Chicken Scratches

Programming for Not-so-dummies

Somebody posted a reply to my last post about Django’s autoescaping mechanism. (They were too cowardly to post on my site, so they posted it at The person said something like, "you shouldn’t trust yourself to remember to escape your own variables." Oh, heaven forbid I trust myself to be a good programmer! That really got me thinking about the recent trends towards designing frameworks, APIs, even languages for mediocre programmers. We are sacrificing speed, simplicity and efficiency to make common bugs less common, trying to design away the mistakes inexpensive and poorly-trained computer scientists make.

Now, of course when I say "recent trends," I should acknowledge that this type of thinking has been around for decades. It was first truly popularized with the introduction of Java. Some people forget to free memory, so add garbage collection. Some people forget to bounds-check arrays, so make that automatic. Ooh, pointers are scary! Let’s get rid of them. We can’t allow our outsourced foreign coders direct access to memory!

Good training, along with working for nearly a decade as an embedded software engineer, has taught me good programming habits. I’ve learned to be conscious of memory leaks, to always check return values, to program defensively, to bounds-check. I’ve created software for shipping products in such low-level and "unprotected" languages as C++, C, and even Assembly. I’ve written production code within less than the memory space required for a Java byte-code interpreter. And of course, I’m not alone in this. There is a large subset of software developers who had to learn to program carefully, due to constraints out of their control. These types of good programming habits carry over into whatever platform or language is used.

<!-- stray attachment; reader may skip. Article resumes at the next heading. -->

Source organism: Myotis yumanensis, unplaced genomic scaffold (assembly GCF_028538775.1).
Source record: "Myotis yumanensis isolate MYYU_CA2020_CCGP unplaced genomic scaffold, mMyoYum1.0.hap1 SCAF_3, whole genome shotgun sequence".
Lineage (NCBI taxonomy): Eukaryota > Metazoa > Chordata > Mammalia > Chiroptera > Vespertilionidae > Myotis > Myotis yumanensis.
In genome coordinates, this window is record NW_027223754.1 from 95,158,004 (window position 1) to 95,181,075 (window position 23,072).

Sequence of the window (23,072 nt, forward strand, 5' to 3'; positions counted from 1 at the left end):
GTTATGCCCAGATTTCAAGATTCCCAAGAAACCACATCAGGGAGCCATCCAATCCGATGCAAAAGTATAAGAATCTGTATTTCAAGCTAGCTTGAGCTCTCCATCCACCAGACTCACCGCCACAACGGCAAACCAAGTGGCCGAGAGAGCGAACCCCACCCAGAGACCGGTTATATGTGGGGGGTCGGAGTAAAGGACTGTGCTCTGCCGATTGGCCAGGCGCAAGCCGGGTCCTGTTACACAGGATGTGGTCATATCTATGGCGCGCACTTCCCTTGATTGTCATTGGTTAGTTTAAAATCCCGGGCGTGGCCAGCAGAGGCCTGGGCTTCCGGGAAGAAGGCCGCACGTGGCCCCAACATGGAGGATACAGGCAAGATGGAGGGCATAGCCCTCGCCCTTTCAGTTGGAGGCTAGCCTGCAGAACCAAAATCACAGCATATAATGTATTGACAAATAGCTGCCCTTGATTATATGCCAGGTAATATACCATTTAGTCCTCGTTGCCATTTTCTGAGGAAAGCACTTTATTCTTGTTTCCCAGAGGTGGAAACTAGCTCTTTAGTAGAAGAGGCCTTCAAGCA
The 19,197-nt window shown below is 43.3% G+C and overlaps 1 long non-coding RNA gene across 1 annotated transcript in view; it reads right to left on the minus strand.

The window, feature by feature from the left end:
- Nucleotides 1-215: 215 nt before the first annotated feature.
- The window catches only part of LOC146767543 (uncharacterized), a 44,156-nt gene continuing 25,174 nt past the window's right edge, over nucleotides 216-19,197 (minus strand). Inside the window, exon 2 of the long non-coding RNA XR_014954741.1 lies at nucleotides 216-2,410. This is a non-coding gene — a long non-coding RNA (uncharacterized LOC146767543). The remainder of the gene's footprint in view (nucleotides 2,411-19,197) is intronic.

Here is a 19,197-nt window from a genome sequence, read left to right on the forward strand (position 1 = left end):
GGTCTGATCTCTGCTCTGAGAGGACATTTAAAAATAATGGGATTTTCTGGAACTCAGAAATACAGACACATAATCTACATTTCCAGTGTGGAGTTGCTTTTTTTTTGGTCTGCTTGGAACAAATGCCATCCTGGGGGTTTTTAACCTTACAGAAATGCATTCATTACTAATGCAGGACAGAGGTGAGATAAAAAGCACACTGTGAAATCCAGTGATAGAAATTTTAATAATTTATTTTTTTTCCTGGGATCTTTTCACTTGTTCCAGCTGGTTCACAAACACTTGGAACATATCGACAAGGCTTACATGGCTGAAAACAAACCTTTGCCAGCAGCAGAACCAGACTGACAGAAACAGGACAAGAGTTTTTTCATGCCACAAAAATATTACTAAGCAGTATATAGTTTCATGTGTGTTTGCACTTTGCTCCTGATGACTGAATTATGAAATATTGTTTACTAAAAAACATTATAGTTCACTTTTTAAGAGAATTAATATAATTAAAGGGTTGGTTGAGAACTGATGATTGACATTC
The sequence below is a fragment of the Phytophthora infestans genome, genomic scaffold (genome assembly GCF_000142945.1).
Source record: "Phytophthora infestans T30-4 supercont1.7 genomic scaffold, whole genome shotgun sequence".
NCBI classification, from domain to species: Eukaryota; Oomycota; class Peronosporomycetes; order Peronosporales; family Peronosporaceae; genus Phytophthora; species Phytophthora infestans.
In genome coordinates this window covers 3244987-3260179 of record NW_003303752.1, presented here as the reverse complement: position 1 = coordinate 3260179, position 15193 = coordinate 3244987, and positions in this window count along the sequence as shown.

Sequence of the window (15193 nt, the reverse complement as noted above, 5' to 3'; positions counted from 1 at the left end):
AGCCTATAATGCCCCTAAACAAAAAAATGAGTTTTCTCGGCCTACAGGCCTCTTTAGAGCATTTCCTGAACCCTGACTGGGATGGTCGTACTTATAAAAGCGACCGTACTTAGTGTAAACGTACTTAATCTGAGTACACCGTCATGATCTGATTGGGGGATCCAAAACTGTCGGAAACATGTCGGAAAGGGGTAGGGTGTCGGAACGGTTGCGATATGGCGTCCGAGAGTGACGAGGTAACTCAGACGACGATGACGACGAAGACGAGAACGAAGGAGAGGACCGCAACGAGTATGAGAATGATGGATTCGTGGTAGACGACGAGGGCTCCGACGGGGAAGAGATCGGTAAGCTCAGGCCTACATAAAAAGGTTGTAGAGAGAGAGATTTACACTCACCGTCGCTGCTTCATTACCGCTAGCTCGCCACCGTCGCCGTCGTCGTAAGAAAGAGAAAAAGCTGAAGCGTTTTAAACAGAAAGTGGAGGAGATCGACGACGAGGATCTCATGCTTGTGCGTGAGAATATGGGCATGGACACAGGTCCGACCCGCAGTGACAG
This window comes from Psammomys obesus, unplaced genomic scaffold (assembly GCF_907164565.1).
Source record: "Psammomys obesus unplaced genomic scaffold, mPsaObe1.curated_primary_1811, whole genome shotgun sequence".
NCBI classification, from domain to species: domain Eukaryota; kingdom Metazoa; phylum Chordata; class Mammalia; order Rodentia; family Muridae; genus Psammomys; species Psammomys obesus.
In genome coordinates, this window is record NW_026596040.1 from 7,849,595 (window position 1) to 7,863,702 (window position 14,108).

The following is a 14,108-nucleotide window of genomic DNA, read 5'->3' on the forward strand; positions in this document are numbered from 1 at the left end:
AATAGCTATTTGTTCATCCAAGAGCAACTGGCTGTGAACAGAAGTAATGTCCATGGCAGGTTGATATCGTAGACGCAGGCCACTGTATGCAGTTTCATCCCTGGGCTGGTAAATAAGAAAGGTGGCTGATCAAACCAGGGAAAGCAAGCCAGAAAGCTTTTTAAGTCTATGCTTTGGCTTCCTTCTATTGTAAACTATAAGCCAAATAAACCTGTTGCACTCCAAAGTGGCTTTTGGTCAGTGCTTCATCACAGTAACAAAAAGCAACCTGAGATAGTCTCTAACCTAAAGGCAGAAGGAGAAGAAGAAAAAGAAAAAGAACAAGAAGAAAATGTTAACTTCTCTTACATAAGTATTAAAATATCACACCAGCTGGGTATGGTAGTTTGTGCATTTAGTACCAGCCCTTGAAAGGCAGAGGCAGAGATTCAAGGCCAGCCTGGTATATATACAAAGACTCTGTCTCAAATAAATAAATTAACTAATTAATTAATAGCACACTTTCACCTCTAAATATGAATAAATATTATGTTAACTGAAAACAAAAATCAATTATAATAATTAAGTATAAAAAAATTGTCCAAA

I feel a lot of the new safety-net style approaches are simply enabling poor programmers to work on increasingly sophisticated projects. To get back to the example from my last post, Django is a wonderful tool. You can program a sophisticated database-centered multi-user web application without even knowing how to spell SQL.
Django’s recent addition of autoescaping, and more importantly, the enabling of autoescaping globally by default, is yet another example of API-design for the lowest common denominator. (I should note that I love Django. It saves me writing a lot of redundant code and provides a lot of things for free that I would otherwise need to write from scratch, so I don’t mean to pick on Django here. It just happened to be the catalyst for this discussion.)

It’s not all bad

I know I’m starting to sound like an old curmudgeon. "In my day, we didn’t have variables, we just had to carry around rocks to count!" I’m not that old, really. And I’m certainly not advocating we go back to the days before garbage collection and bounds checking. Especially given the potential security ramifications of memory-management bugs, these things are especially important. I just want to urge caution before binding developers in a straitjacket. Rather than trying to design away all potential bugs at the level of the language or API, emphasize and facilitate good programming and testing practices. I’ve never once bought a For Dummies book, and I never will. Please don’t force me to use a For Dummies application framework.

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